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Why does some manufacturer which I know using NiMH battery in their products recommends to charge the product for like 24 hours the first time you charge it, yet the seller usually tells to charge only 8-10 hours the first time you charge it. Which one should we follow? If we should charge it based on the sellers recommendation, then why did these manufacturers recommended to charge it 24 hours in the first place?

As side note the battery is usually around 1300-1500 mAh 2.4 V.

And There is no indicator whatsoever which tells how much charge is left on the battery. The charger itself is around 100 mA 3V (is this categorized as slow charging? ).

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    \$\begingroup\$ All my NiMH would have exceptionally low capacity on the first charge, so initial one would be done in hours and the battery would last only minutes. Over the first three or four cycles, something "forms" inside the battery (I'm not a chemist) and you will notice that both charging time and of course discharge time will increase to normal values. I doubt you will notice any difference between 8-10 or 24 hour initial charge. \$\endgroup\$ – winny Nov 14 '18 at 11:46
  • \$\begingroup\$ This recommandation seems just stupid, charge duration doen't depend on time, but on charge protocol, current, & time ratio... & even on full-state detection. This recommendations is not logical, it really depends on the charger itself & the battery state before charging it. The only case it can be intelligent to do so ... is if charger is a slow mode charge, to regulate/refresh battery after many many very fast charges in factories ....else inside chemistry is till the same as mentionned by Winny \$\endgroup\$ – francois P Nov 14 '18 at 11:46
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I would ignore the seller's advise and follow the manufacturer's advise to charge for 24 hours when charging for the first time. The seller didn't design the product so how can they know better than the manufacturer?

What can happen is that after a long time in storage the NiMh cells lose their charge completely. NimH cells can handle that. After the full discharge NiMh cells can be "revived" by just charging them slowly. Many products always charge NiMh cells slowly because that is the cheapest, safest and easiest solution.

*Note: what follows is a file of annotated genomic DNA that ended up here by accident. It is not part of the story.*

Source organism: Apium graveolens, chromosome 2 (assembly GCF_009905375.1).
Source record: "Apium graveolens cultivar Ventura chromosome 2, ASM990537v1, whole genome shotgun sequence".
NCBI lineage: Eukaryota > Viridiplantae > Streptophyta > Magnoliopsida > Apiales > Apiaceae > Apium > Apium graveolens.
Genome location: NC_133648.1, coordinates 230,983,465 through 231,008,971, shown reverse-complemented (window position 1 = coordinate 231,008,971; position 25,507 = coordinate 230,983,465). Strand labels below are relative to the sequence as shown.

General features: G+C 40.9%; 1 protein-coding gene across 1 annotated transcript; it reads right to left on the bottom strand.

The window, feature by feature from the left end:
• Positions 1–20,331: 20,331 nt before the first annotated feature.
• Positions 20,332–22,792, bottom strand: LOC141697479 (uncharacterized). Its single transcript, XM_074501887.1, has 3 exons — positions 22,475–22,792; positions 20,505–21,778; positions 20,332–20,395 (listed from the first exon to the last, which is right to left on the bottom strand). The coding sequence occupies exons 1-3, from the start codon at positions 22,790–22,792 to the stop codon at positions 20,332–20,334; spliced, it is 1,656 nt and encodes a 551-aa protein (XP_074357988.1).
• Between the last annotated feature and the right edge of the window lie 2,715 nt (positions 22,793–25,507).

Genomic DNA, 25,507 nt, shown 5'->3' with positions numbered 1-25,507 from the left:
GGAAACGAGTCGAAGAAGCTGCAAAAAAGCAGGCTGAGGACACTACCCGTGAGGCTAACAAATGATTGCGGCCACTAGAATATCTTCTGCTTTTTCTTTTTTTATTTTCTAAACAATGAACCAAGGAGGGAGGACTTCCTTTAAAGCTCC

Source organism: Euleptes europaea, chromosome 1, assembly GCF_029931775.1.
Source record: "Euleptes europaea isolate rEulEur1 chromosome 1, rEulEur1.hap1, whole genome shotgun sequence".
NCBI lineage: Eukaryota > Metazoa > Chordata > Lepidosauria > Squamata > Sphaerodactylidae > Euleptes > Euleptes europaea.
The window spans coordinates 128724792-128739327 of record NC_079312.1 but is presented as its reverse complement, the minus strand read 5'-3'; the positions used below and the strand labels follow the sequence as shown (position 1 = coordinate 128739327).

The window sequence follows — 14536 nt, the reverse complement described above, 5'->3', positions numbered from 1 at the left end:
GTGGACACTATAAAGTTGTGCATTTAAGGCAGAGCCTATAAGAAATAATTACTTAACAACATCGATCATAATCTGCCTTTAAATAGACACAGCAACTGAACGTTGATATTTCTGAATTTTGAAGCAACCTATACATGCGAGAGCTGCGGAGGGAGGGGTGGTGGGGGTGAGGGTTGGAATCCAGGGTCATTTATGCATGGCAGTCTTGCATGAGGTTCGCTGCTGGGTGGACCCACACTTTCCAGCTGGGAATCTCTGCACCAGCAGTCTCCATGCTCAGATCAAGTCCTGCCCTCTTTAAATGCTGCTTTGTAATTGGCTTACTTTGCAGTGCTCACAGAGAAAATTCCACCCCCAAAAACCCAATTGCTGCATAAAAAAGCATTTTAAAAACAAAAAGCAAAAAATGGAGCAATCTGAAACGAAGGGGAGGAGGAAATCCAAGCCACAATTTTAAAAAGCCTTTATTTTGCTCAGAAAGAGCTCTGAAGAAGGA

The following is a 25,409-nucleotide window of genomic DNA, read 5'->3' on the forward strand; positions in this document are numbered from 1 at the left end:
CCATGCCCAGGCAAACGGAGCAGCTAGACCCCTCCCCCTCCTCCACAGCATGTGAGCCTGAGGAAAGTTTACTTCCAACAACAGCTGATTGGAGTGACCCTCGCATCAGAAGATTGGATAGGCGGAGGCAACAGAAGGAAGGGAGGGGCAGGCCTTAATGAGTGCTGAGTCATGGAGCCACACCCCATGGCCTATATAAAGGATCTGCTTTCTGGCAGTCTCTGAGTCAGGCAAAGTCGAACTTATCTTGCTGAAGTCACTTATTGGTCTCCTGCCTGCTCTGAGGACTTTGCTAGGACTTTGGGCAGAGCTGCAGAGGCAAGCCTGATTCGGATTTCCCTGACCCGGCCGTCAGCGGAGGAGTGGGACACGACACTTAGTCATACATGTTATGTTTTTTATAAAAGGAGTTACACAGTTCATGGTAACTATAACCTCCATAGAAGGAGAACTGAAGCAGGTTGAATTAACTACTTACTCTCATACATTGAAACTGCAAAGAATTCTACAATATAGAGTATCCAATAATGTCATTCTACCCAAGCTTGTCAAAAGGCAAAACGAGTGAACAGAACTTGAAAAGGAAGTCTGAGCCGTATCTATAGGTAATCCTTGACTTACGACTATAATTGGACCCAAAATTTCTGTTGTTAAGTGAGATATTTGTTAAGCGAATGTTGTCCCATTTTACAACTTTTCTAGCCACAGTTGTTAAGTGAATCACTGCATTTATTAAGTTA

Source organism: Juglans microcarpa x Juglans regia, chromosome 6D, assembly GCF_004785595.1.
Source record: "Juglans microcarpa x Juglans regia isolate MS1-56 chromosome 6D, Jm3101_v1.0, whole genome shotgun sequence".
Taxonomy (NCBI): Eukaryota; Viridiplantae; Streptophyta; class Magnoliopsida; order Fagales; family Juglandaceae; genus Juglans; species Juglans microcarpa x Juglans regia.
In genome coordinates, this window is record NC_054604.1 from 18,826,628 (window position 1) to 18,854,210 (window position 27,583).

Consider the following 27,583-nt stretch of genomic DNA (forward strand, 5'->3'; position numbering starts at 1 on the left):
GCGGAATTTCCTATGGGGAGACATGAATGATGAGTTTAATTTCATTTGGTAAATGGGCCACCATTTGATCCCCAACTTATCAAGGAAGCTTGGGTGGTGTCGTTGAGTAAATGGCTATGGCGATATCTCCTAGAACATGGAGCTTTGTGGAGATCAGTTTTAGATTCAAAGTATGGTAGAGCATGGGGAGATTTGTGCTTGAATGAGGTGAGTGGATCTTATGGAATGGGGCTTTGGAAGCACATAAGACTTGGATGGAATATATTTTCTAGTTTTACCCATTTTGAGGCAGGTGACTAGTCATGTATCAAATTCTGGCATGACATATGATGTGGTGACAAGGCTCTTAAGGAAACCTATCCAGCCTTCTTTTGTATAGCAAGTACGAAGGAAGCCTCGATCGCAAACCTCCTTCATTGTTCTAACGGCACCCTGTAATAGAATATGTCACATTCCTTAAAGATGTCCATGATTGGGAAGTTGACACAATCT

When the cells are fully depleted it might take some time for them to "recover" especially when charged slowly. That might be the reason to charge for 24 hours. That way the cells have a couple of hours to regain their nominal voltage and when they do there is still enough charging time to fully charge them.

Lithium based cells generally should not be fully discharged so they need a protection circuit to prevent that. Also Lithium based cells do need a proper charge controller, just trickle charging them continuously is not recommended as these cells cannot handle that very well.

So charge control and full-state detection as mentioned in a comment only applies to Lithium based cells, not NiMh cells. For NiMh cells charging can be done safely using a resistor and a diode at C/10. Charging then takes long but completely safe.

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    \$\begingroup\$ Sorry, but this is not really based on factual accuracy. In particular, simple slow charging of NiMH is not a particularly good idea - they're not as tolerant of overcharging at low current as NiCd were. If you are going to do it, you want something slower than C/10. Most decent NiMH chargers do in fact have charge state detection. \$\endgroup\$ – Chris Stratton Nov 14 '18 at 14:24
  • \$\begingroup\$ @ChrisStratton Sure but what are accurate facts regarding batteries? The (what you call) decent chargers with state charge detection are often fast chargers and then charging must stop to prevent overheating. At C/10 a full cell indeed gets warm and this can have a negative impact on lifetime. But also at C/20 this is still a possibility. Charging time and speed are always balanced against lifetime. You get the longest lifetime from a battery when you never use it. \$\endgroup\$ – Bimpelrekkie Nov 14 '18 at 14:38

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